Social anxiety is the intense fear of social situations and interacting with strangers. These social situations can include meeting new people, dating, being on a job interview, answering a question in class, or having to talk to a cashier in a store. Some socially anxious people are labelled ‘shy’ or ‘sensitive’ as children because they don’t enjoy going to gatherings, or some have had the experience of having meltdowns in public. This can be terrifying and isolating, especially when you don’t know why you are experiencing it. Social anxiety can also triggers panic attacks in some people, which can further trigger anxiety in the future because of fear of judgement from others.
While feelings of anxiety in social situations are a very common experience for many, it can be quite debilitating for some. For someone with anxiety, it can be like being an actor- you have to perform when you are ‘onstage’ in the presence of certain people. And you can relax ‘offstage’ when you are alone or with people you can be completely yourself with. The range of social anxiety also varies by individual and situation. Like actors, some experience stage fright or an intense dread before a performance and some experience minimal nervousness.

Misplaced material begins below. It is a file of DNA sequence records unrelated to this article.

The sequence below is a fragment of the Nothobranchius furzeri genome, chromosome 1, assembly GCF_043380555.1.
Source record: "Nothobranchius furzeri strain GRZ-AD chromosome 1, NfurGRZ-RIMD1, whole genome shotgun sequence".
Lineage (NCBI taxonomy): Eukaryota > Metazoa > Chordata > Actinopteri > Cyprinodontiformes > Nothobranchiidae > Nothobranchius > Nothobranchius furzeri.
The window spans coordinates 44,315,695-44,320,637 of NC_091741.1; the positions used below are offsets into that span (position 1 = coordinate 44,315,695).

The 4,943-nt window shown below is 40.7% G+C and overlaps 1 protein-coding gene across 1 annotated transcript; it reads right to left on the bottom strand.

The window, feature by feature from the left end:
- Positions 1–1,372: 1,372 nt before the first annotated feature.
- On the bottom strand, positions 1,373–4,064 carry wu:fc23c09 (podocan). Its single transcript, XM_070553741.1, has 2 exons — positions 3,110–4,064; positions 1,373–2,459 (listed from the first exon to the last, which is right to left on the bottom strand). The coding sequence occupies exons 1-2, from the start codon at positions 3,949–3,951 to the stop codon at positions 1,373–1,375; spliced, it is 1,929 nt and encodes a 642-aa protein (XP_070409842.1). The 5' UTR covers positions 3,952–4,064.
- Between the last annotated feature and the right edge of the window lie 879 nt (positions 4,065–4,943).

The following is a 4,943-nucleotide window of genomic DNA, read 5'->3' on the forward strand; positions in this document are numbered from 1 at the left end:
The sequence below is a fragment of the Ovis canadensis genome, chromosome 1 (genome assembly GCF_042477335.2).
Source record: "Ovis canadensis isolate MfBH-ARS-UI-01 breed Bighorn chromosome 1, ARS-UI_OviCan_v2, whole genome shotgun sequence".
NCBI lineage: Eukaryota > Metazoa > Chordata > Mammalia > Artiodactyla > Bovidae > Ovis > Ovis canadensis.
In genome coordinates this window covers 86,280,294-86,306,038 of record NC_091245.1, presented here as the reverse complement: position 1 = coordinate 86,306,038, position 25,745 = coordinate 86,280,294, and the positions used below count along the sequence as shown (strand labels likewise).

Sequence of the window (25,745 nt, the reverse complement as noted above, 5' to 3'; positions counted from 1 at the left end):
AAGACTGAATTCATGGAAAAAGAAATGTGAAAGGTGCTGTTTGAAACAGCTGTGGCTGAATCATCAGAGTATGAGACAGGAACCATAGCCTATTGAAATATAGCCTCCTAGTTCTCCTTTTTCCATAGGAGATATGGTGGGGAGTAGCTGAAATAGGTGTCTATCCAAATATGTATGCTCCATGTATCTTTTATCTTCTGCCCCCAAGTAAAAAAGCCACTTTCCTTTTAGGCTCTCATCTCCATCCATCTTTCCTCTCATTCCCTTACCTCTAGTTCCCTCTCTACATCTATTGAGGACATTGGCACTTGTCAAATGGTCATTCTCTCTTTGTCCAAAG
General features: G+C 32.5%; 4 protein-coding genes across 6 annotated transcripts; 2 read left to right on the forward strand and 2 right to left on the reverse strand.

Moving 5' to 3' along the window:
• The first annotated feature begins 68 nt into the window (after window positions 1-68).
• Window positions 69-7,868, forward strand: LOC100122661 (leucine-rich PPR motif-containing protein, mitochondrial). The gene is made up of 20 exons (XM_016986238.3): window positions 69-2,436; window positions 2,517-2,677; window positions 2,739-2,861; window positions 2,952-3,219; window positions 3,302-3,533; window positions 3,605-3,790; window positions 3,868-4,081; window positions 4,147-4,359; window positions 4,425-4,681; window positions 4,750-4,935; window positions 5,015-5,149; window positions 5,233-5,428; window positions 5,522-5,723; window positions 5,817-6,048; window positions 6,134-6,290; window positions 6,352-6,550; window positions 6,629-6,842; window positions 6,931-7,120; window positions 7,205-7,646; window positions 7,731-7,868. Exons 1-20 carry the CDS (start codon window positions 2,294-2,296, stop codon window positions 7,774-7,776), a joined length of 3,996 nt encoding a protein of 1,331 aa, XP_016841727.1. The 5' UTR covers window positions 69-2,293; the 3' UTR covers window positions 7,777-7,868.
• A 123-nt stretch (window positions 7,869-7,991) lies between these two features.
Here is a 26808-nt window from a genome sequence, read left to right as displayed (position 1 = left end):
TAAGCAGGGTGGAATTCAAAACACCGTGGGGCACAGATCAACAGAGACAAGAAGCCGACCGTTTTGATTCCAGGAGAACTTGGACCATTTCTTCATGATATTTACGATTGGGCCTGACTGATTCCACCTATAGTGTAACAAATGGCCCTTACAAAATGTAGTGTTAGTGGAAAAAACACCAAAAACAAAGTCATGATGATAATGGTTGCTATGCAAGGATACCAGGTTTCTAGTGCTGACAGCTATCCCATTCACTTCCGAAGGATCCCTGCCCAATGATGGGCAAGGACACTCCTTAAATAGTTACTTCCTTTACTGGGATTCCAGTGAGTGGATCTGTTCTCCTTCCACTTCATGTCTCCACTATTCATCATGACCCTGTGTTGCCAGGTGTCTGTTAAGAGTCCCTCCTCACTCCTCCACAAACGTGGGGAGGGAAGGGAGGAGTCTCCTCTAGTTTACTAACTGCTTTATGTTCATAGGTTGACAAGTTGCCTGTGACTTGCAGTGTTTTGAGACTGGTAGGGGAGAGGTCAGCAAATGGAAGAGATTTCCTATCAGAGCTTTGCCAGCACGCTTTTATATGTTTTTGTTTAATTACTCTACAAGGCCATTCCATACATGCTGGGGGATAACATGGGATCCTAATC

Social anxiety can range from a fear of public speaking to a sense of dread over minor interactions with others. Often beneath the anxiety and fear lies a deeper sense of inadequacy. Fears of being negatively evaluated or acting inappropriately around others make avoiding all interactions a tempting option but it can result in a sense of disconnection for the individual.
How can Counselling help?
It can be especially challenging for someone experiencing social anxiety to seek out a counsellor for help. We know how difficult it can be to open up and confide in a stranger. But you don’t have to suffer alone in silence. Find the time to look for the right therapist for you, give yourself time and patience to open up to the therapist and avoid placing expectations on yourself about how you should ‘be’ in the counselling room. You can also consider online therapy and get support in the comfort and safety of your own home. Although opening up in therapy is never easy for those with social anxiety, the rewards of doing so can be many!
Leary, M. R., & Kowalski, R. M. (1997). Social anxiety. Guilford Press.
U.S. Department of Health and Human Services. (n.d.). Social anxiety disorder: More than just shyness. National Institute of Mental Health. Retrieved from https://www.nimh.nih.gov/health/publications/social-anxiety-disorder-more-than-just-shyness
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